A list of new nearby dwarf galaxy candidates
To increase completeness of the distance limited sample of nearbygalaxies from the \cite[Kraan-Korteweg & Tammann (1979)]{Kra79}catalogue we undertook a search for small companions of larger knowngalaxies which have corrected radial velocities within 500 km/s. Basedprimarily on the POSS-II and ESO/SERC films we found 260 nearby dwarfgalaxy candidates with angular diameters aga0 .5 arcmin. More than 50%of the objects were revealed for the first time. As we suppose, asignificant part of them (about 30%) may really belong to the LocalVolume sample. Tables 1 and 2 also available in electronic form at CDSvia anonymous ftp to cdsarc.u-strasbg.fr ( or via\breakftp://cdsweb.u-strasbg.fr/Abstract.html

An H i line search for optically identified dwarf galaxy candidates in the M 81 group
Sensitive 21cm Hi line observations were performed for 23 dwarf membersand possible members of the nearby M 81 group of galaxies, includingfive objects of a clustering of extremely low-surface brightness objectsof unknown nature. With the Nancay decimetric radio telescope the radialvelocity range of -529 to 1826 \mboxkms(-1) was searched to an rms noiseof ~ 2-4\ mJy. Only three objects were detected. However, their highradial velocities (between 600 and 1150 \mboxkms(-1) ) show them to liebehind the M 81 group. These three objects, classified as dS0: (UGC4998) and Im (Kar 1N and UGC 5658), have Hi masses of 0.4, 1.6 and 2.0\10(8) {cal M_sun}, for the assumed distance of 4 Mpc, and Himass-to-blue light ratios of 0.04, 0.73 and 0.18 {cal M_sun}LBsun,respectively. Considering that half of the observed objects areclassified as irregular dwarfs, hence expected to be relativelygas-rich, the resulting detection rate of about 1/3 is quite low.However, the mean redshift and velocity dispersion of the M 81 group( = 101 \mboxkms(-1) , sigma =114 \mboxkms(-1) ) suggest thatthe Hi emission of low velocity Hi-rich members of the M 81 group maystill remain hidden within the strong Galactic Hi emission (typically-150< V < 115 \mboxkms(-1) ) or, for the 6 dwarf candidates in theimmediate vicinity of M 81, overshadowed by the very extended Hienvelope encompassing M 81, M 82, NGC 3077, and NGC 2976 (-280< V< 355 \mboxkms(-1) ).

A High-Excitation HII Region in the faint dwarf elliptical galaxy A0951+68
We present the results of BVRI imaging and optical spectroscopy of thedwarf galaxy A0951+68. The images reveal that, although this galaxy isclassified as a dwarf elliptical, it has some properties that aresimilar to dwarf irregular galaxies. It contains two bright knots ofemission, one of which is red and unresolved, and the other blue andunresolved. The blue knot also shows a high-excitation emission-linespectrum. The observed line ratios indicate that this is an H II region,though with some line ratios that are border-line with those in AGM. Theemission-line luminosity is consistent with ionization by a single, veryluminous O star, or several smaller O stars, but the extended blue lightin the knot shows that this has occurred as part of a substantial recentstar formation event. We find that the metal abundance, while lowcompared to typical large galaxies, actually seems to be high for such alow-luminosity dwarf. The position of A0951 in the literature isincorrect, and we provide the correct value.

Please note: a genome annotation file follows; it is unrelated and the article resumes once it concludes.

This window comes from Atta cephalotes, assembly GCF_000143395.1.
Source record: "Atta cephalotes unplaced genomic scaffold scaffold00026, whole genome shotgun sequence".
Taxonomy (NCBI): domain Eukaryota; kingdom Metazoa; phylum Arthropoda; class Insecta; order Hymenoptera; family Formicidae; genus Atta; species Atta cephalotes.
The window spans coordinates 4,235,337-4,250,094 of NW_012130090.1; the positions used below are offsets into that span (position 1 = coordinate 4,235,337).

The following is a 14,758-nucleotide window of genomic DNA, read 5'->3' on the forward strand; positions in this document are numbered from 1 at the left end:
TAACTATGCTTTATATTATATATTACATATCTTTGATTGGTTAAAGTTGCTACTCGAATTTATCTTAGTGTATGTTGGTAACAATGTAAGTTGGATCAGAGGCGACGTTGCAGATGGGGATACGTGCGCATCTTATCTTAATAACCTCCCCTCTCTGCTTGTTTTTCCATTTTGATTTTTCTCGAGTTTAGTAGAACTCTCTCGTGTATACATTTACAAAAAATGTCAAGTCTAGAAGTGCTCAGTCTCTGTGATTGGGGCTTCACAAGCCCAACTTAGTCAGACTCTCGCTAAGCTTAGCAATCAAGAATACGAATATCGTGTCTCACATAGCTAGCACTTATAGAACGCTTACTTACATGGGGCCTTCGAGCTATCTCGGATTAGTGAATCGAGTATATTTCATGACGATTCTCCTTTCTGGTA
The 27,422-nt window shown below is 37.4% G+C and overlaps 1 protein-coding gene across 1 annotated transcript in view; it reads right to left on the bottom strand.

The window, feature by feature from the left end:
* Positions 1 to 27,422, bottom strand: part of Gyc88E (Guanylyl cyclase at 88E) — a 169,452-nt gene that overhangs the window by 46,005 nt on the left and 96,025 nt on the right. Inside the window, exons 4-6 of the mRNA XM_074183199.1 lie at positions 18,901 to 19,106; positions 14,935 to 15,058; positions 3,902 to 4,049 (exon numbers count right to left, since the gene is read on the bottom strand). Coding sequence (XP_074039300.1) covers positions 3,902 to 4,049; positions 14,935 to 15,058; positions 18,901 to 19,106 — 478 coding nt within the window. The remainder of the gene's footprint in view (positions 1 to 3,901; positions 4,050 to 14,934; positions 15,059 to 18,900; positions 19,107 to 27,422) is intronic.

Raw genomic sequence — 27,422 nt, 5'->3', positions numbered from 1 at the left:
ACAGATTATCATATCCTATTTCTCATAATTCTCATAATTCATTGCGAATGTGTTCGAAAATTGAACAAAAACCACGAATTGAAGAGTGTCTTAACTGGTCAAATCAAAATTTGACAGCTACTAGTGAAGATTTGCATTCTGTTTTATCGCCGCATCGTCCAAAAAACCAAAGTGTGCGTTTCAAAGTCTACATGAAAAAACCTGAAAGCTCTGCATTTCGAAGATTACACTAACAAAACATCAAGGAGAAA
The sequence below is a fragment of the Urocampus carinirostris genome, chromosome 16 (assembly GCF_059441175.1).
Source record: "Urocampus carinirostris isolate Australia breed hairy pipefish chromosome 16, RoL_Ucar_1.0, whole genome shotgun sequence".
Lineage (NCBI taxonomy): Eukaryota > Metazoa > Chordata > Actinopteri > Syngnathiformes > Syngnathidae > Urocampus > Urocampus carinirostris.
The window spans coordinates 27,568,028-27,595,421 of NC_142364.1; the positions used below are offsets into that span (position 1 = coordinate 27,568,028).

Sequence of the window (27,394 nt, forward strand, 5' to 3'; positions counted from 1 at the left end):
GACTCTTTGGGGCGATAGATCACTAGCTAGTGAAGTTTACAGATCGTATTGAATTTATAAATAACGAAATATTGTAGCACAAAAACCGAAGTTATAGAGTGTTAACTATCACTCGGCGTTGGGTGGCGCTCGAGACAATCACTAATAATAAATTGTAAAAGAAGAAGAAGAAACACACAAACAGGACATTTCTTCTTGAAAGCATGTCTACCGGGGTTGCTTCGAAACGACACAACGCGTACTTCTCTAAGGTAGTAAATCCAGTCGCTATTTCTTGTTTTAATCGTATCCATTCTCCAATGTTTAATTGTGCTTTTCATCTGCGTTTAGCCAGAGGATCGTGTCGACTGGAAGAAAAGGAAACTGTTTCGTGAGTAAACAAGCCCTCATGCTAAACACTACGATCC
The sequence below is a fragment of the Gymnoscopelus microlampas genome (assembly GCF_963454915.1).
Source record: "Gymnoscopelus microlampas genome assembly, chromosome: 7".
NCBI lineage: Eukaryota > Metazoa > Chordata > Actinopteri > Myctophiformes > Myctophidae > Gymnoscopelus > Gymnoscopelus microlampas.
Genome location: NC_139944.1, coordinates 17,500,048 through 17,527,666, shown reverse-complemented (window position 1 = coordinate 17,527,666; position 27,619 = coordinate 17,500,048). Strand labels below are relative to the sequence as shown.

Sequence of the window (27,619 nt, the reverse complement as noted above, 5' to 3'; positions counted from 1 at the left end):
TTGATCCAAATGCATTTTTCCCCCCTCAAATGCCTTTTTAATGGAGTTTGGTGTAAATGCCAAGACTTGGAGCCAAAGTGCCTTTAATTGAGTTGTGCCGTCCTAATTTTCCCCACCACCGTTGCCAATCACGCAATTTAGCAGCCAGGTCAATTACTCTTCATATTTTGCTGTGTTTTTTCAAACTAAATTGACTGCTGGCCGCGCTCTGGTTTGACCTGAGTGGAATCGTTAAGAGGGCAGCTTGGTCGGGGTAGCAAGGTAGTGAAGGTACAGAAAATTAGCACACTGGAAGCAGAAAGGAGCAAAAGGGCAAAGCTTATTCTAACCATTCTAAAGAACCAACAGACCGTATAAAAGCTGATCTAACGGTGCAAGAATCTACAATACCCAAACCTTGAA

The Local Group in comparison with other nearby groups of galaxies.
Ensembles of probable physical companions around nearby massive galaxieswith V_0_<500km/s and M>3x10^11^Msun_ are derived.Recent estimates of distances for galaxies, a new criterion ofmembership, and also special searches for diffuse ("spheroidal") dwarfobjects have been used for this purpose. Under such an approach theMilky Way has thirteen companions, M31 eleven, M81 fifteen, NGC5128 ten,NGC5236 five, and M101 has seven. According to linear dimension(140kpc), radial velocity dispersion (68km/s), and morphological content(62 percent of E+Sph) the Local Group appears a common one among othersystems. Some properties of structure and kinematics of the nearbygroups are noted in relation to the luminosity ratio of their twobrightest members. The dynamical status of the 6 nearby groups can beexplained also without invoking significant amounts of Dark Matterbeyond 2-3 standard radii of the principal galaxies.

Revised sizes and positions for the Mailyan dwarf galaxy catalog
New positions (good to +/- 15 arcsec), revised sizes, and samplecross-identifications are presented for dwarf galaxies discovered andpublished by Mailyan (1973, Astrofizika, 9, 33). Of the 104 originallycataloged galaxies we were able to recover only 100, despite anextensive search of the red and blue Palomar Observatory Sky Survey(POSS) prints. Over half of the recovered objects were found tocorrespond to previously cataloged galaxies; few if any of these aredwarf spheriodal galaxies, but rather mostly dwarf irregulars of lowsurface brightness.

Nearby galaxies. I - The catalogue
The data of 289 nearby galaxies have been compiled. The inclusion of agalaxy into the catalog depends on its redshift as in the catalogue ofKraan-Korteweg and Tammann (1979) or on the fact that the objects areknown to be certain or probable members of nearby groups. The galaxiesin the sample form the Local Group with 51 certain and probable membersand several additional groups. One third of the galaxies in the catalog(96 objects) does not seem to belong to any group. The main emphasis isto get a distance-limited sample of galaxies, especially of dwarfobjects.

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Constellation:Ursa Major
Right ascension:09h57m03.00s
Aparent dimensions:1.349′ × 1.122′